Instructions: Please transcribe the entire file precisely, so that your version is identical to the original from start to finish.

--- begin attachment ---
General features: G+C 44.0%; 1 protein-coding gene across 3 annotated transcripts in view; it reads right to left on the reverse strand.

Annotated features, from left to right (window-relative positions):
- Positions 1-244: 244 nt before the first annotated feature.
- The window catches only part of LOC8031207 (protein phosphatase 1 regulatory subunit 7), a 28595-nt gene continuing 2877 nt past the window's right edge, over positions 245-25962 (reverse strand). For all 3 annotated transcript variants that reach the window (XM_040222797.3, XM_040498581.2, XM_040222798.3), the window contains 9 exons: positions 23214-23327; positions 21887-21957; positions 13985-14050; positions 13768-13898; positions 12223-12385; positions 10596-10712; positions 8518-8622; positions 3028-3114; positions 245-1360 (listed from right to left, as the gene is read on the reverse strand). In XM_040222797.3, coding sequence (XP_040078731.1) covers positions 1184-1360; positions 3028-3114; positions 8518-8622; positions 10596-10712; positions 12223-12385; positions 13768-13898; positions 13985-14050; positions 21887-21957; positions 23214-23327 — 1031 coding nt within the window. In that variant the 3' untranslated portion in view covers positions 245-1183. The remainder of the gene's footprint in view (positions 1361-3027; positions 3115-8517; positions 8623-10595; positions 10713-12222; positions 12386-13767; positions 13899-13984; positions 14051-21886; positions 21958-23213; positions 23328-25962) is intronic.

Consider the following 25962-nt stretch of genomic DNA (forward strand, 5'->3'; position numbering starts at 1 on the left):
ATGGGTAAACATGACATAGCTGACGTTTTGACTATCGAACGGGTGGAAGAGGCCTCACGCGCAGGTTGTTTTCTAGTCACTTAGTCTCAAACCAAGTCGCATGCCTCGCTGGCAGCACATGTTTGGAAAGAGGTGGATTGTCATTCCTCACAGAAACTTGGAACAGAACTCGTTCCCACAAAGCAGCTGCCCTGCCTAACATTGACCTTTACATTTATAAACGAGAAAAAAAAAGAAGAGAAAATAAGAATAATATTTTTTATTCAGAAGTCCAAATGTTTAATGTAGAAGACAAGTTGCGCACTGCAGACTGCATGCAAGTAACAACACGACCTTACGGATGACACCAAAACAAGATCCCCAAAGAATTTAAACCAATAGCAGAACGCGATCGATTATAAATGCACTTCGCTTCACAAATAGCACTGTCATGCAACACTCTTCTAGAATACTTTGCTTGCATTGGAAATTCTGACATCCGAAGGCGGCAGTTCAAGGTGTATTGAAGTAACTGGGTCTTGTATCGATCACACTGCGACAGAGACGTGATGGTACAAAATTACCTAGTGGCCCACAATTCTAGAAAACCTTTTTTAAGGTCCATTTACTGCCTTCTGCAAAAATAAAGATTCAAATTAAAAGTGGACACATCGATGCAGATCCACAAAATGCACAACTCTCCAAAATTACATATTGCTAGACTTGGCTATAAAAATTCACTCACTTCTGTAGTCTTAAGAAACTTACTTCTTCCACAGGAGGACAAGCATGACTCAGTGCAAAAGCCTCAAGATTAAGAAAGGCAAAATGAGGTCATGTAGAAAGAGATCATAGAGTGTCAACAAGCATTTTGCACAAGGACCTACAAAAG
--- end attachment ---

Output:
General features: G+C 44.0%; 1 protein-coding gene across 3 annotated transcripts in view; it reads right to left on the reverse strand.

Annotated features, from left to right (window-relative positions):
- Positions 1-244: 244 nt before the first annotated feature.
- The window catches only part of LOC8031207 (protein phosphatase 1 regulatory subunit 7), a 28595-nt gene continuing 2877 nt past the window's right edge, over positions 245-25962 (reverse strand). For all 3 annotated transcript variants that reach the window (XM_040222797.3, XM_040498581.2, XM_040222798.3), the window contains 9 exons: positions 23214-23327; positions 21887-21957; positions 13985-14050; positions 13768-13898; positions 12223-12385; positions 10596-10712; positions 8518-8622; positions 3028-3114; positions 245-1360 (listed from right to left, as the gene is read on the reverse strand). In XM_040222797.3, coding sequence (XP_040078731.1) covers positions 1184-1360; positions 3028-3114; positions 8518-8622; positions 10596-10712; positions 12223-12385; positions 13768-13898; positions 13985-14050; positions 21887-21957; positions 23214-23327 — 1031 coding nt within the window. In that variant the 3' untranslated portion in view covers positions 245-1183. The remainder of the gene's footprint in view (positions 1361-3027; positions 3115-8517; positions 8623-10595; positions 10713-12222; positions 12386-13767; positions 13899-13984; positions 14051-21886; positions 21958-23213; positions 23328-25962) is intronic.

Consider the following 25962-nt stretch of genomic DNA (forward strand, 5'->3'; position numbering starts at 1 on the left):
ATGGGTAAACATGACATAGCTGACGTTTTGACTATCGAACGGGTGGAAGAGGCCTCACGCGCAGGTTGTTTTCTAGTCACTTAGTCTCAAACCAAGTCGCATGCCTCGCTGGCAGCACATGTTTGGAAAGAGGTGGATTGTCATTCCTCACAGAAACTTGGAACAGAACTCGTTCCCACAAAGCAGCTGCCCTGCCTAACATTGACCTTTACATTTATAAACGAGAAAAAAAAAGAAGAGAAAATAAGAATAATATTTTTTATTCAGAAGTCCAAATGTTTAATGTAGAAGACAAGTTGCGCACTGCAGACTGCATGCAAGTAACAACACGACCTTACGGATGACACCAAAACAAGATCCCCAAAGAATTTAAACCAATAGCAGAACGCGATCGATTATAAATGCACTTCGCTTCACAAATAGCACTGTCATGCAACACTCTTCTAGAATACTTTGCTTGCATTGGAAATTCTGACATCCGAAGGCGGCAGTTCAAGGTGTATTGAAGTAACTGGGTCTTGTATCGATCACACTGCGACAGAGACGTGATGGTACAAAATTACCTAGTGGCCCACAATTCTAGAAAACCTTTTTTAAGGTCCATTTACTGCCTTCTGCAAAAATAAAGATTCAAATTAAAAGTGGACACATCGATGCAGATCCACAAAATGCACAACTCTCCAAAATTACATATTGCTAGACTTGGCTATAAAAATTCACTCACTTCTGTAGTCTTAAGAAACTTACTTCTTCCACAGGAGGACAAGCATGACTCAGTGCAAAAGCCTCAAGATTAAGAAAGGCAAAATGAGGTCATGTAGAAAGAGATCATAGAGTGTCAACAAGCATTTTGCACAAGGACCTACAAAAG